Web animations resources

The Web Animations API provides powerful primitives to describe imperative animations from JavaScript - but what does that mean? Find out about the resources available to you, including Google's demos and codelabs.


At its core, the API provides the Element.animate() method. Let's see an example, which animates the background color from red to green-

var player = document.body.animate(
    [{'background': 'red'}, {'background': 'green'}], 1000);

This method is supported in all modern browsers, with a great polyfill fallback (more on that later). Native support for this method - and its player object - became widely available as part of Chrome 39. It's also natively available in Opera, and is under active development for Firefox. This is a powerful primitive that deserves a place in your toolbox.


A growing number of codelabs are available for the Web Animations API. These are self-paced guides that demonstrate different concepts in the API. In most of these codelabs, you'll take static content and enhance it with animation effects.

These codelabs, and related links or resources, are the absolute best place to start if you're looking to understand the new primitives available to you in Web Animations. For an idea of what you might build, check out this Android-inspired reveal effect-

Preview of codelab result

So if you're just getting started, then look no further!


If you're looking for inspiration, be sure to check out the Material-inspired Web Animations Demos, with source hosted on GitHub. These demonstrate a variety of amazing effects and you can view each demo's source code inline.

The demos include a colorful spinning galaxy, rotating Earth, or even just a variety of effects on a plain old element.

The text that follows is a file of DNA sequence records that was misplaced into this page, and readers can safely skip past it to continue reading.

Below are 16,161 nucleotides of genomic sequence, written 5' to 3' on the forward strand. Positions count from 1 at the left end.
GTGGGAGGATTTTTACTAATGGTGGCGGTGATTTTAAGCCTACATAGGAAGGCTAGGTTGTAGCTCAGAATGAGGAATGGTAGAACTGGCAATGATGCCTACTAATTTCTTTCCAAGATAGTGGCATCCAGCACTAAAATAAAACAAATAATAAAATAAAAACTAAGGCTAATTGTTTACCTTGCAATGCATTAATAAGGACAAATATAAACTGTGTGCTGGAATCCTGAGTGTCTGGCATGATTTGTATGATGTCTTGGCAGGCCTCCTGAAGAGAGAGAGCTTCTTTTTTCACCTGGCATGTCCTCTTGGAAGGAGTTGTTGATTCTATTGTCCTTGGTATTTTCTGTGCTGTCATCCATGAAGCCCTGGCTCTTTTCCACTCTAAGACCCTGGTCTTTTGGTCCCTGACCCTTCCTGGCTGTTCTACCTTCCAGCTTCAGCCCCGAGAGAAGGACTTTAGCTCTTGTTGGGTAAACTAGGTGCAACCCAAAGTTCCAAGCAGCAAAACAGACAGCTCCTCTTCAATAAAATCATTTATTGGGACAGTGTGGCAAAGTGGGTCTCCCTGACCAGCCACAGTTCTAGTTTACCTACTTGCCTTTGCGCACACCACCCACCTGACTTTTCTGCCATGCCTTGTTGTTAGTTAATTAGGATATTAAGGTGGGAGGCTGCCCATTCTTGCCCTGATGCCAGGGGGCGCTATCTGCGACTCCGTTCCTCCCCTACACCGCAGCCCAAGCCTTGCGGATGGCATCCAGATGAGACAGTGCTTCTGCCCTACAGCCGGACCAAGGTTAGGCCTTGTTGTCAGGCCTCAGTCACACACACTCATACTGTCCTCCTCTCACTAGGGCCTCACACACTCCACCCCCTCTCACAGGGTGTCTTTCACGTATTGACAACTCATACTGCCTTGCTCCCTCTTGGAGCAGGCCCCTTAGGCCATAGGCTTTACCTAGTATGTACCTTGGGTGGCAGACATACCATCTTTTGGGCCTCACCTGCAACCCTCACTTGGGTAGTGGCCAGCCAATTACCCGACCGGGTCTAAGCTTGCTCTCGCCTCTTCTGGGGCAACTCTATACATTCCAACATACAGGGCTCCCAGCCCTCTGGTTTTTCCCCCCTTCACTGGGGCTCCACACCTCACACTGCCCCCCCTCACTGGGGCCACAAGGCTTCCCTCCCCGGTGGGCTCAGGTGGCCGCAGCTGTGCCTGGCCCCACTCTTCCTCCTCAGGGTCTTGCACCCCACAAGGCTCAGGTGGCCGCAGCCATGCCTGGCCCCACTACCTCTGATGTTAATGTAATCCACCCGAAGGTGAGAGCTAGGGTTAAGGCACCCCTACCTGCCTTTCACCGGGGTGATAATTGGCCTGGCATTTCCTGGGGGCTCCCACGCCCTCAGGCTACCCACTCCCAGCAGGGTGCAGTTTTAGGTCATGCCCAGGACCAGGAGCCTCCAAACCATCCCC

To ensure great support across all modern browsers, you can use a polyfill library. The Web Animations API has a polyfill available right now that brings it to all modern browsers, including Internet Explorer, Firefox, and Safari.

If you're feeling adventurous, you can use the web-animations-next polyfill, which also includes features that are yet to be finalized - such as the composable GroupEffect and SequenceEffect constructors. For a comparison between the two polyfills, please see the homepage.

To use either polyfill in your code, you have a few options.

  1. Use a CDN, such as cdnjs, jsDelivr, or target a specific release via rawgit.com

  2. Install via NPM or Bower

     $ npm install web-animations-js
     $ bower install web-animations-js

In all cases, you can simply include the polyfill in a script tag before any other code-

<script src="https://cdn.jsdelivr.net/web-animations/latest/web-animations.min.js"></script>
    {'background': 'red'},
    {'background': 'green'}
    ], 1000);

Other resources

If you'd like to read a more technical introduction, please check out the W3C spec.

Dan Wilson has also written a great set of posts on Web Animations, including on how to use it alongside the new CSS motion-path property. For some samples using motion-path, check out Eric Willigers' doc.